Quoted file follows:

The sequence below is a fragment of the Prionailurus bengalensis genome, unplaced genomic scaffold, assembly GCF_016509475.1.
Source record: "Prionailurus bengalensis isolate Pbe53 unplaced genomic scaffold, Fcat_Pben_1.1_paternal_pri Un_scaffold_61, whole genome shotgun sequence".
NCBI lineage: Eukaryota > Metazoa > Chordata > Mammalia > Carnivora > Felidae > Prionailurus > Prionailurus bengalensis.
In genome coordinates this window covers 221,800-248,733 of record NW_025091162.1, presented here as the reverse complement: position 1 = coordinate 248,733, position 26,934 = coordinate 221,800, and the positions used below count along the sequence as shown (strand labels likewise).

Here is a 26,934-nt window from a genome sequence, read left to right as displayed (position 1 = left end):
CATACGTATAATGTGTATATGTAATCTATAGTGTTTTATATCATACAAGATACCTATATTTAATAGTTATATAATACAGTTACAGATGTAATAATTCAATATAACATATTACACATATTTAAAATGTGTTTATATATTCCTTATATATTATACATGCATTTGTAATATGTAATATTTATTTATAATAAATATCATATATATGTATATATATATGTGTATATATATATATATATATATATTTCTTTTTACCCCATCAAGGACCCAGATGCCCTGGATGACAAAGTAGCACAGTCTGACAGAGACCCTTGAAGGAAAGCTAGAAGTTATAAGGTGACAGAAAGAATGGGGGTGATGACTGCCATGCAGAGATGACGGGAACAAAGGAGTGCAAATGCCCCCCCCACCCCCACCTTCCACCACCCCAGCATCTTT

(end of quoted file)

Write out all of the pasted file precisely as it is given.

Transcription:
The sequence below is a fragment of the Prionailurus bengalensis genome, unplaced genomic scaffold, assembly GCF_016509475.1.
Source record: "Prionailurus bengalensis isolate Pbe53 unplaced genomic scaffold, Fcat_Pben_1.1_paternal_pri Un_scaffold_61, whole genome shotgun sequence".
NCBI lineage: Eukaryota > Metazoa > Chordata > Mammalia > Carnivora > Felidae > Prionailurus > Prionailurus bengalensis.
In genome coordinates this window covers 221,800-248,733 of record NW_025091162.1, presented here as the reverse complement: position 1 = coordinate 248,733, position 26,934 = coordinate 221,800, and the positions used below count along the sequence as shown (strand labels likewise).

Here is a 26,934-nt window from a genome sequence, read left to right as displayed (position 1 = left end):
CATACGTATAATGTGTATATGTAATCTATAGTGTTTTATATCATACAAGATACCTATATTTAATAGTTATATAATACAGTTACAGATGTAATAATTCAATATAACATATTACACATATTTAAAATGTGTTTATATATTCCTTATATATTATACATGCATTTGTAATATGTAATATTTATTTATAATAAATATCATATATATGTATATATATATGTGTATATATATATATATATATATATTTCTTTTTACCCCATCAAGGACCCAGATGCCCTGGATGACAAAGTAGCACAGTCTGACAGAGACCCTTGAAGGAAAGCTAGAAGTTATAAGGTGACAGAAAGAATGGGGGTGATGACTGCCATGCAGAGATGACGGGAACAAAGGAGTGCAAATGCCCCCCCCACCCCCACCTTCCACCACCCCAGCATCTTT